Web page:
I use a 1/2 SoftFX almost all the time (with all three lenses) because it takes the raw HDV edge off - especially with people (which is (90+% of what I shoot) and with the 16x it gives a nice creamy look to the image that I like.

It feels so nice to focus too, like a real lens - even better than some of the 16mm and 2/3" zoom lenses I've used in the past.

Oh, and by-the-way, don't be afraid of f1.6. I shoot wide open a lot and, even if the edges are soft, the selective focus at the center is terrific. And it holds f1.6 through the zoom range.
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Old April 14th, 2007, 09:05 PM   #8
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Agreed, Steve. It's an excellent lens and a pleasure to use. It's certainly HD-compatible to me!

I guess the only downside to the 16x not mentioned thus far is that it breathes a bit, but on the whole it's acceptable to me and overall the 16x is an amazing value.
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Old April 15th, 2007, 01:10 AM   #9
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Oh, and by-the-way, don't be afraid of f1.6. I shoot wide open a lot and, even if the edges are soft, the selective focus at the center is terrific. And it holds f1.6 through the zoom range.
I'm also looking at this lens for use on the H1 and was wondering how much (if any) CA was noticed when shooting at f1.6? This is a concern after coming from other manual lenses/cameras that suffered bad CA shooting wide open. Have you had a chance to look at it on a good 20 or 24 calibrated studio monitor?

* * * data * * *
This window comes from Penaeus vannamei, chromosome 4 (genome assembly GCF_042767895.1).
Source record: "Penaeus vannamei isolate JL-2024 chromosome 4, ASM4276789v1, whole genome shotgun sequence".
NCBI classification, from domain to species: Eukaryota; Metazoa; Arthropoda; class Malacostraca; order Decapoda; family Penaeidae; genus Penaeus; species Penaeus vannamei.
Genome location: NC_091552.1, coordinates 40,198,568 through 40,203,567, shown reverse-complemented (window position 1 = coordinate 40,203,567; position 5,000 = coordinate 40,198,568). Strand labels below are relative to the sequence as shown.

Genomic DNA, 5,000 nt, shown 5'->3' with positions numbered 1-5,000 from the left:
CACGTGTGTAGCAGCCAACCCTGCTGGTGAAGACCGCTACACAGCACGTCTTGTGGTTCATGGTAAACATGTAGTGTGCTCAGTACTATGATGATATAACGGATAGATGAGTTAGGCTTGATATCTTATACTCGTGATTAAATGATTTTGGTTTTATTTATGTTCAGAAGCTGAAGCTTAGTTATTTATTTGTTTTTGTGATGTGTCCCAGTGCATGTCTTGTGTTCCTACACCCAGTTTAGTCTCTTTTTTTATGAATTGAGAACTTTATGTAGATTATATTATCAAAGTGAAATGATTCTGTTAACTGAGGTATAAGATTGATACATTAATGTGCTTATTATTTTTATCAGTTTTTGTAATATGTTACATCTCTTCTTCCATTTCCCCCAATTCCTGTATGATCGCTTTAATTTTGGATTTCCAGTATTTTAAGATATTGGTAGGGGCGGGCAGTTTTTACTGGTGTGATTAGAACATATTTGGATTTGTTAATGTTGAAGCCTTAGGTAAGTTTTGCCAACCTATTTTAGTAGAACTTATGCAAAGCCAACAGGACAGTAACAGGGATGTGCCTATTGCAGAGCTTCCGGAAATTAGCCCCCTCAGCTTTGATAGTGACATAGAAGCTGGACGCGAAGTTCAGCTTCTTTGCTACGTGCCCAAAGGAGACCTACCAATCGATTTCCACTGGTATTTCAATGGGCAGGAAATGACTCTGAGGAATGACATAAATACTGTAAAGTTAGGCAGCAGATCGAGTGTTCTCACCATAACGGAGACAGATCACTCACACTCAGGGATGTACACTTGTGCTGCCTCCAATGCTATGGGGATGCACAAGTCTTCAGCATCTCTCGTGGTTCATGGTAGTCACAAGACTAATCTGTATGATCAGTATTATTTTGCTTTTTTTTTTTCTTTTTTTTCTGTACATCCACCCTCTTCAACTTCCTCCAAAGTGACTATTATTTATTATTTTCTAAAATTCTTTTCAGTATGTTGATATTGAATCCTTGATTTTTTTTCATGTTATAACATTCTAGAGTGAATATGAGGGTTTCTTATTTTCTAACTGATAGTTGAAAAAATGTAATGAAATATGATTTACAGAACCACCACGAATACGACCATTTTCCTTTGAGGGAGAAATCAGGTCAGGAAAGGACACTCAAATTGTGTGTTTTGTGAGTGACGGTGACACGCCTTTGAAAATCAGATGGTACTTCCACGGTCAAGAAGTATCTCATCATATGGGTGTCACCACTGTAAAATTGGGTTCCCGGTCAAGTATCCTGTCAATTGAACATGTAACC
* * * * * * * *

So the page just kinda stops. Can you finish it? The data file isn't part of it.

R.W. Swanson, If you find another 16X with clean glass for $500 please let me know, all I see are ones in the $800-$900 range.

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Old April 15th, 2007, 11:45 AM   #10
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Daniel: It is my experience that different people have different needs, and as a result view things very differently - just look at the variation of critic's opinions of the same movie.

I do not do extensive tests on my lenses - I shoot footage in the normal way I would - and evaluate that footage. When I bought the H1 in Dec '05, I still had an XL2 with the 16x lens so I shot some interviews with that lens because I needed manual focus... The footage intercut with the 20x and it looked fine (viewing through a Black Magic card on a 26" Panasonic LCD and an 18" Sony CRT) - that was all I asked of it.

Subsequently I sold the XL2 with that lens - but missed it, so I bought another 16x (new from ZGC) and have been using that one for about 6 months now, intercutting with the 20x and the 6x.

This is more than you need to know, but the point is - you may not like the look of the lens as much as I do, depending on what type of material you are shooting.

I make (mostly) social issue documentaries, and am willing to sacrifice a little bit of chromatic aberation for the convenience of smooth, predictable manual focus and the lens' ability to hold the f1.6 stop through the entire zoom range.